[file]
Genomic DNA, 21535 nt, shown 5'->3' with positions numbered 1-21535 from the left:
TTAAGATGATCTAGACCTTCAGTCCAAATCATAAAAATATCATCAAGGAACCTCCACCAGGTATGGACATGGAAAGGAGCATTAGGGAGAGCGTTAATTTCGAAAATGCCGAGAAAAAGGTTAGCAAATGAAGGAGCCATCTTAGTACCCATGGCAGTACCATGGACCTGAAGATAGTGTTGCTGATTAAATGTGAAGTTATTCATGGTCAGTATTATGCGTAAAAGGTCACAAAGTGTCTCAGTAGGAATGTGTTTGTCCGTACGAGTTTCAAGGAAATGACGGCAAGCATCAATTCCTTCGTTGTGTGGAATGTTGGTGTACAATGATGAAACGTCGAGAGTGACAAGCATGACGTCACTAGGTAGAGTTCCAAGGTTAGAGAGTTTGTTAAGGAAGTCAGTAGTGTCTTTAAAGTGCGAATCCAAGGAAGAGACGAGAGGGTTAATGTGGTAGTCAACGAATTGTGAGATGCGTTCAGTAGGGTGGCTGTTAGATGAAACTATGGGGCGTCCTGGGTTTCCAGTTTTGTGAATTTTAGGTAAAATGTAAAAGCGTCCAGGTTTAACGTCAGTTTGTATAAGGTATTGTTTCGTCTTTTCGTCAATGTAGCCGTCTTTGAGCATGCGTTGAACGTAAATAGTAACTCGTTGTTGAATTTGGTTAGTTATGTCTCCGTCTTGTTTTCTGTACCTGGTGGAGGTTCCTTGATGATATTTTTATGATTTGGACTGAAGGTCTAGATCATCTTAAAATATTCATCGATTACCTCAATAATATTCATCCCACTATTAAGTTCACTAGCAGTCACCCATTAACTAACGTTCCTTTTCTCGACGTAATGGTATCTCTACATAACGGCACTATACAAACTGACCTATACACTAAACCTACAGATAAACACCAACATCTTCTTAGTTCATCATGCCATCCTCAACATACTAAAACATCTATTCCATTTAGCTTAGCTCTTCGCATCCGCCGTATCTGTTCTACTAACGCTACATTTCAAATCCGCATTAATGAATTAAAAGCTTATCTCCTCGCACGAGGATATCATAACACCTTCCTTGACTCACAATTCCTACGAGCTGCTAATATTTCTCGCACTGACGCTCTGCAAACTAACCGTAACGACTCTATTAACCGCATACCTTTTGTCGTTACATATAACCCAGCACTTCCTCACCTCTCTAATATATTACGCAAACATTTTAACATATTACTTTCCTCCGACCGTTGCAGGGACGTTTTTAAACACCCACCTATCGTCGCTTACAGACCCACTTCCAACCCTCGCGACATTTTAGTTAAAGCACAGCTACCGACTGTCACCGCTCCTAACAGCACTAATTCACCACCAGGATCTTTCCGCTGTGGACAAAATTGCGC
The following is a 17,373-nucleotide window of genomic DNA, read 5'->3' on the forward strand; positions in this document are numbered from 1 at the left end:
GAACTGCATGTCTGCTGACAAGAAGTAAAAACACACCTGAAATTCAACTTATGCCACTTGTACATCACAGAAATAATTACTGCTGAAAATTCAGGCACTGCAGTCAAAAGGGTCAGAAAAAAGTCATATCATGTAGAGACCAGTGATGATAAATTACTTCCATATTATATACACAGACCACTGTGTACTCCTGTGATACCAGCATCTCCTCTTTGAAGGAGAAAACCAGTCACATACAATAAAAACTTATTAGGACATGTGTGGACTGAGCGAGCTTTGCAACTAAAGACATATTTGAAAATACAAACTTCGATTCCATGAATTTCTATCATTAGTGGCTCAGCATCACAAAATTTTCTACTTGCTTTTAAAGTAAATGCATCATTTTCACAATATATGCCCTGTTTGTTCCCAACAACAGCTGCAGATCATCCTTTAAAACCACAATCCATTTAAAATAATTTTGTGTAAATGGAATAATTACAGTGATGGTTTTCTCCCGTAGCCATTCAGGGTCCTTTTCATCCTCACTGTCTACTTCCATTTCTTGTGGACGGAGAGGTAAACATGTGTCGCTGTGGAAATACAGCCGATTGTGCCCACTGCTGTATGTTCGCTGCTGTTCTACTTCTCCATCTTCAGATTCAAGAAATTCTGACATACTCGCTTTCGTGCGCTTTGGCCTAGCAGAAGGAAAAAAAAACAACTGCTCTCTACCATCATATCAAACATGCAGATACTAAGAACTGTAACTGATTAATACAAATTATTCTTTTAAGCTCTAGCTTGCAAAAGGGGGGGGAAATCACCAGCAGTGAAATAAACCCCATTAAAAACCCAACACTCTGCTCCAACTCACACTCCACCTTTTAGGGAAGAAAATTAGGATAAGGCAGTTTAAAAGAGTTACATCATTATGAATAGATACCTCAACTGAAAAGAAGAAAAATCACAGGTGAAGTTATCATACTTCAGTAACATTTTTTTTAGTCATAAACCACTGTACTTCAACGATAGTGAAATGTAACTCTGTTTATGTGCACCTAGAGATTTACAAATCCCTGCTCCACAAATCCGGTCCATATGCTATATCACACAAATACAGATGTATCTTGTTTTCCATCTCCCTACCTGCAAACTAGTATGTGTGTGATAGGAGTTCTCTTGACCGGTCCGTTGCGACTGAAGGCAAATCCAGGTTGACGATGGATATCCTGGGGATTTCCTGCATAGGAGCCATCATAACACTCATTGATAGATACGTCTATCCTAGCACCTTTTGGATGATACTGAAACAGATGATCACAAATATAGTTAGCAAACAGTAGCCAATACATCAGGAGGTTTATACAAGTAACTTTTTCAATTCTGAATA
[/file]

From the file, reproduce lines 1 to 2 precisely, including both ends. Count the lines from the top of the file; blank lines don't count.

Genomic DNA, 21535 nt, shown 5'->3' with positions numbered 1-21535 from the left:
TTAAGATGATCTAGACCTTCAGTCCAAATCATAAAAATATCATCAAGGAACCTCCACCAGGTATGGACATGGAAAGGAGCATTAGGGAGAGCGTTAATTTCGAAAATGCCGAGAAAAAGGTTAGCAAATGAAGGAGCCATCTTAGTACCCATGGCAGTACCATGGACCTGAAGATAGTGTTGCTGATTAAATGTGAAGTTATTCATGGTCAGTATTATGCGTAAAAGGTCACAAAGTGTCTCAGTAGGAATGTGTTTGTCCGTACGAGTTTCAAGGAAATGACGGCAAGCATCAATTCCTTCGTTGTGTGGAATGTTGGTGTACAATGATGAAACGTCGAGAGTGACAAGCATGACGTCACTAGGTAGAGTTCCAAGGTTAGAGAGTTTGTTAAGGAAGTCAGTAGTGTCTTTAAAGTGCGAATCCAAGGAAGAGACGAGAGGGTTAATGTGGTAGTCAACGAATTGTGAGATGCGTTCAGTAGGGTGGCTGTTAGATGAAACTATGGGGCGTCCTGGGTTTCCAGTTTTGTGAATTTTAGGTAAAATGTAAAAGCGTCCAGGTTTAACGTCAGTTTGTATAAGGTATTGTTTCGTCTTTTCGTCAATGTAGCCGTCTTTGAGCATGCGTTGAACGTAAATAGTAACTCGTTGTTGAATTTGGTTAGTTATGTCTCCGTCTTGTTTTCTGTACCTGGTGGAGGTTCCTTGATGATATTTTTATGATTTGGACTGAAGGTCTAGATCATCTTAAAATATTCATCGATTACCTCAATAATATTCATCCCACTATTAAGTTCACTAGCAGTCACCCATTAACTAACGTTCCTTTTCTCGACGTAATGGTATCTCTACATAACGGCACTATACAAACTGACCTATACACTAAACCTACAGATAAACACCAACATCTTCTTAGTTCATCATGCCATCCTCAACATACTAAAACATCTATTCCATTTAGCTTAGCTCTTCGCATCCGCCGTATCTGTTCTACTAACGCTACATTTCAAATCCGCATTAATGAATTAAAAGCTTATCTCCTCGCACGAGGATATCATAACACCTTCCTTGACTCACAATTCCTACGAGCTGCTAATATTTCTCGCACTGACGCTCTGCAAACTAACCGTAACGACTCTATTAACCGCATACCTTTTGTCGTTACATATAACCCAGCACTTCCTCACCTCTCTAATATATTACGCAAACATTTTAACATATTACTTTCCTCCGACCGTTGCAGGGACGTTTTTAAACACCCACCTATCGTCGCTTACAGACCCACTTCCAACCCTCGCGACATTTTAGTTAAAGCACAGCTACCGACTGTCACCGCTCCTAACAGCACTAATTCACCACCAGGATCTTTCCGCTGTGGACAAAATTGCGC